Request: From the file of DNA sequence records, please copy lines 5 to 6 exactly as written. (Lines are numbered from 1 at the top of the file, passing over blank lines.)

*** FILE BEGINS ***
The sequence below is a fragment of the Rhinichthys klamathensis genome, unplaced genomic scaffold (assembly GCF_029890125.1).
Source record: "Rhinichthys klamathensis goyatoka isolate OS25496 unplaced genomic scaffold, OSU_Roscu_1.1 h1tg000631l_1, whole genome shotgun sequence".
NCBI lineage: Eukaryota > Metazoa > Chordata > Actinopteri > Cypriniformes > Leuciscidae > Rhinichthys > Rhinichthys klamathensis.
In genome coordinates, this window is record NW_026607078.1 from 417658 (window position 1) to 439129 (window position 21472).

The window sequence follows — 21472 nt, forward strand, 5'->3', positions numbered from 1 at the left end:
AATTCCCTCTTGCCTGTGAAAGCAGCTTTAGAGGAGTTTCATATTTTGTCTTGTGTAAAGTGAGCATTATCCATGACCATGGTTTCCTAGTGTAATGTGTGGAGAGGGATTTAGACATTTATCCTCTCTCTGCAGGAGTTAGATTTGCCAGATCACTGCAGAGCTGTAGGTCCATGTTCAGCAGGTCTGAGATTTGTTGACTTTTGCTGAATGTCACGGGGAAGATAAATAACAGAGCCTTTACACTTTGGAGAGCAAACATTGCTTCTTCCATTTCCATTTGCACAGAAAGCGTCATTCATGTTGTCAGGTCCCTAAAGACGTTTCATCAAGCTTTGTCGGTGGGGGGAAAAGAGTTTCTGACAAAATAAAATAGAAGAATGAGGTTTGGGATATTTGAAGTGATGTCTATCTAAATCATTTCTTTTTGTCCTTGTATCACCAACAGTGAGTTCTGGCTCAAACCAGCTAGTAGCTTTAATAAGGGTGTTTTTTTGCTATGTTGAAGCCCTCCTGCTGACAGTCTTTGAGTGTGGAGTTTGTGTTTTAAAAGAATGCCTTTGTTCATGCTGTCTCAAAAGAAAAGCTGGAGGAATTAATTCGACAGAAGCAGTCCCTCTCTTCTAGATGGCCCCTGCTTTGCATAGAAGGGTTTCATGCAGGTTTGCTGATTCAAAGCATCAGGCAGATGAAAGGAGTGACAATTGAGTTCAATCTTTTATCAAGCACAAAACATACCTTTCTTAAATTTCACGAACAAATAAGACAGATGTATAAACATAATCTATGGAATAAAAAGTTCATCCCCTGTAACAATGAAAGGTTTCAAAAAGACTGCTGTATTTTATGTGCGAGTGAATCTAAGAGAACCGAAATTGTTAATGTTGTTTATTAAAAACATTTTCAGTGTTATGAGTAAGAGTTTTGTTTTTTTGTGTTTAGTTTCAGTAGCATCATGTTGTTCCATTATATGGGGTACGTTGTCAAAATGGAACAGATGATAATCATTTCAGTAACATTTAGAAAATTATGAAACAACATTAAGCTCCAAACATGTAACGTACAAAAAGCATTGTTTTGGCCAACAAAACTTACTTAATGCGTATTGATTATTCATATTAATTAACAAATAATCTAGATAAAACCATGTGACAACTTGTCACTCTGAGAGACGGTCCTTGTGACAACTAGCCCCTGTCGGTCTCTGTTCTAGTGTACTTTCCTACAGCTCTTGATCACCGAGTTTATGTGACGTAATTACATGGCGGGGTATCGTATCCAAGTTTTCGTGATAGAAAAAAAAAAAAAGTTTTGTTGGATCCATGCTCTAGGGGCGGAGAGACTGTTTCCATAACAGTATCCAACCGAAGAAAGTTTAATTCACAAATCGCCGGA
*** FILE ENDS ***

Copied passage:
The window sequence follows — 21472 nt, forward strand, 5'->3', positions numbered from 1 at the left end:
AATTCCCTCTTGCCTGTGAAAGCAGCTTTAGAGGAGTTTCATATTTTGTCTTGTGTAAAGTGAGCATTATCCATGACCATGGTTTCCTAGTGTAATGTGTGGAGAGGGATTTAGACATTTATCCTCTCTCTGCAGGAGTTAGATTTGCCAGATCACTGCAGAGCTGTAGGTCCATGTTCAGCAGGTCTGAGATTTGTTGACTTTTGCTGAATGTCACGGGGAAGATAAATAACAGAGCCTTTACACTTTGGAGAGCAAACATTGCTTCTTCCATTTCCATTTGCACAGAAAGCGTCATTCATGTTGTCAGGTCCCTAAAGACGTTTCATCAAGCTTTGTCGGTGGGGGGAAAAGAGTTTCTGACAAAATAAAATAGAAGAATGAGGTTTGGGATATTTGAAGTGATGTCTATCTAAATCATTTCTTTTTGTCCTTGTATCACCAACAGTGAGTTCTGGCTCAAACCAGCTAGTAGCTTTAATAAGGGTGTTTTTTTGCTATGTTGAAGCCCTCCTGCTGACAGTCTTTGAGTGTGGAGTTTGTGTTTTAAAAGAATGCCTTTGTTCATGCTGTCTCAAAAGAAAAGCTGGAGGAATTAATTCGACAGAAGCAGTCCCTCTCTTCTAGATGGCCCCTGCTTTGCATAGAAGGGTTTCATGCAGGTTTGCTGATTCAAAGCATCAGGCAGATGAAAGGAGTGACAATTGAGTTCAATCTTTTATCAAGCACAAAACATACCTTTCTTAAATTTCACGAACAAATAAGACAGATGTATAAACATAATCTATGGAATAAAAAGTTCATCCCCTGTAACAATGAAAGGTTTCAAAAAGACTGCTGTATTTTATGTGCGAGTGAATCTAAGAGAACCGAAATTGTTAATGTTGTTTATTAAAAACATTTTCAGTGTTATGAGTAAGAGTTTTGTTTTTTTGTGTTTAGTTTCAGTAGCATCATGTTGTTCCATTATATGGGGTACGTTGTCAAAATGGAACAGATGATAATCATTTCAGTAACATTTAGAAAATTATGAAACAACATTAAGCTCCAAACATGTAACGTACAAAAAGCATTGTTTTGGCCAACAAAACTTACTTAATGCGTATTGATTATTCATATTAATTAACAAATAATCTAGATAAAACCATGTGACAACTTGTCACTCTGAGAGACGGTCCTTGTGACAACTAGCCCCTGTCGGTCTCTGTTCTAGTGTACTTTCCTACAGCTCTTGATCACCGAGTTTATGTGACGTAATTACATGGCGGGGTATCGTATCCAAGTTTTCGTGATAGAAAAAAAAAAAAAGTTTTGTTGGATCCATGCTCTAGGGGCGGAGAGACTGTTTCCATAACAGTATCCAACCGAAGAAAGTTTAATTCACAAATCGCCGGA